Most combustion equipment uses both primary air (drawn in before the nozzle: in this case at the Venturi) and secondary air (air that comes in after the nozzle). Most forges only use primary air. Any secondary combustion usually takes place outside the forge as the Dragons Breath and does not contribute to the conditions in the forge itself.


    We don't want excess (primary) air, because excess air means that there is free Oxygen in the forge and this will react with our steel causing scaling. We therefore want a fuel-rich burn, giving a reducing forge atmosphere and much less scaling. The extra fuel used is an acceptable tradeoff for the reduced scaling.


    Combustion chemistry is not quite as simple as the stuff most of us did in school, where most of the reactions were effectively irreversible. At high temperatures, the reactions are reversible and reach an equilibrium point that depends on the reactant concentrations and the temperature. This means that there is not a definite point at which the mixture changes from scaling to not-scaling.


    There is more of a very wide grey band, going from very-scaling-indeed to hardly-scaling-at -all.


    Very-scaling-indeed tends to be quite close to the stoichiometric mixture: the mixture at which all the fuel gas combines with all the Oxygen in the air, leaving neither fuel nor Oxygen after the flame. This is also the mixture at which the flame temperature is hottest.


    As the mixture becomes more fuel-rich, the forge atmosphere becomes more reducing (less tendency to scaling) and the flame temperature reduces.


    At the rich extreme of the range, the flame temperature is down to about 800 degC and the burn is so rich that unburned Carbon soot is deposited on surfaces. It seems that this "should" give minimal scaling and reduced decarburization, but I have not done any scientific testing to confirm/deny this.


    Going a little richer is just about possible, but not far below 800 degC, things are not hot enough to sustain combustion and the forge will stop burning.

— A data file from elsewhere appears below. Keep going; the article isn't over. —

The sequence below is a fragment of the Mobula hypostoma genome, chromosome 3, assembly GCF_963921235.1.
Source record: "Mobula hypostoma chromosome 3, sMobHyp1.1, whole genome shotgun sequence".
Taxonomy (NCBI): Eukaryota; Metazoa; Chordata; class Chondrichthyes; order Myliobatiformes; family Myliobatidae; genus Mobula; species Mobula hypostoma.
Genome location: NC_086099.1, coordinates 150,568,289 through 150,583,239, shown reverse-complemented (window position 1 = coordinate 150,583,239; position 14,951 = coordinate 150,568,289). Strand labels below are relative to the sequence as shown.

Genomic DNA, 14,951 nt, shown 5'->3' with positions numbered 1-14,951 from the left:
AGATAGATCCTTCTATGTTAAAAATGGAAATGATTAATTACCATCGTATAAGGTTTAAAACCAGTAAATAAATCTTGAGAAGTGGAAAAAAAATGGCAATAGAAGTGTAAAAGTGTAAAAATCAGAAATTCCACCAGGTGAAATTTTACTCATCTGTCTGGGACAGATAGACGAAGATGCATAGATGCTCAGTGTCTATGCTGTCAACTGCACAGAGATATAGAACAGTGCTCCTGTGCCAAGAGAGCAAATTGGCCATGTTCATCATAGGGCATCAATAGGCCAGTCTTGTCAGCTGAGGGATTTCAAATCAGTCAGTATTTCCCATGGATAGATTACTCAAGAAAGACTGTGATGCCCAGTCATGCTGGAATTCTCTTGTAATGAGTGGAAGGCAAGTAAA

The jet size determines the mixture with the choke fully open: smaller jet, leaner mixture and, as long as it does not go beyond the stoichiometric point, higher flame temperature.


    The choke allows the user to reduce the proportion of air, so it is no problem to run the burner richer than the choke-fully-open mixture.


    Adjusting the choke gives control of both the flame temperature and the "reducing-ness" of the flame (together). Adjusting the gas pressure gives control of the amount of flame.


    The physics of the Venturi means that, once the choke position is set, the mixture ratio (air:fuel) will remain pretty much constant over quite a wide pressure range.


    For our purposes, the optimum jetting is that which will give us a high enough flame temperature for our hottest intended use with the choke fully open.


    I did quite a bit of fiddling with jet sizes, starting from scratch with a lashed-up forge and some expensive temperature-measuring equipment, to try to establish my idea of optimum jetting. I came up with 30, 60 and 120 jets for the 1/2", 3/4" and 1" LV injectors respectively. I was trying for rich-but-near-stoichiometric with the choke fully open.


    When I was fiddling about with Heat-Treat forges a little later on, I was having a little difficulty reaching temperature on a longer-than-previously-tried forge and tried the 60 jet from "my" 3/4" burner in the 1/2" burner. It gave the higher temperature because it flowed twice as much gas as the 30 jet, but also gave "better" control at low temperatures: less temperature change for a given rotation of the choke.


    When I tried it in a more conventional (but small) forge, it would still exceed the 1300 degC I think of as welding temperature, so I consider it good.


    A bit more experimenting convinced me that the 60, 90, 150 progression for the 1/2", 3/4" and 1" would do anything most smiths will realistically need.

  • well thank goodness for that! I just ordered a couple of no. 60 jets for my 3/4" burner.


    It's nice to see you again Tim. As it were. Seems like years ago you were dropping off that little grinder at my place.



    John, I'd be interested to see the construction of your new forge. I've just built a smallish general forging forge but have been thinking about building an upright style forge for welding in for a little while now. What refractory are you using for the cast liner? The dense stuff i have is incredibly course and "porous" for lack of a better description after casting.

    Perhaps I should have used a vibrator on it during the casting process. (ahem.)



    All the best

    Andy

  • Looks great!


    I really do fancy trying out an upright forge.


    I decided to reline the first forge I built today - picked it up and the whole lot slid out in one go. :rolleyes: Then I remembered the ceramic blanket is in our storage unit along with the rest of our stuff. Sigh.


    All the best

    Andy